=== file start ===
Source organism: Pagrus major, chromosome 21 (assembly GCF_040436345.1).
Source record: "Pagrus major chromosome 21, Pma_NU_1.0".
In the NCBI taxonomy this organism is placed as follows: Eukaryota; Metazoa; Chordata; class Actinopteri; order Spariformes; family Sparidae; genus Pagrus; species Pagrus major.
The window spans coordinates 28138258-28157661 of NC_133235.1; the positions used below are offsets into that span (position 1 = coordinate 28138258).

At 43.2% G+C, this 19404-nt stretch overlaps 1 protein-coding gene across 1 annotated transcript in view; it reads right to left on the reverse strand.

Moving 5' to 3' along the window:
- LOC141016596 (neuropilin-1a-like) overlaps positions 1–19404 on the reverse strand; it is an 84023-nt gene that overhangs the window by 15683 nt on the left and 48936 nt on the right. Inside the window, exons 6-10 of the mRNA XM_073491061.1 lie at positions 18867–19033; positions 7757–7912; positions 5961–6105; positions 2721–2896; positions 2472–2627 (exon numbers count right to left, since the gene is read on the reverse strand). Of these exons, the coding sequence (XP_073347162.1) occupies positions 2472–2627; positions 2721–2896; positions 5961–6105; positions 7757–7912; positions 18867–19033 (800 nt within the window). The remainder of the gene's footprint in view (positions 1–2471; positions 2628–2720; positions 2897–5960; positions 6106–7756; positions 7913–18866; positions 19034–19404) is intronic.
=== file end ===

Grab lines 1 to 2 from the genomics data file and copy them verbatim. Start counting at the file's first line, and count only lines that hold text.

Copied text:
Source organism: Pagrus major, chromosome 21 (assembly GCF_040436345.1).
Source record: "Pagrus major chromosome 21, Pma_NU_1.0".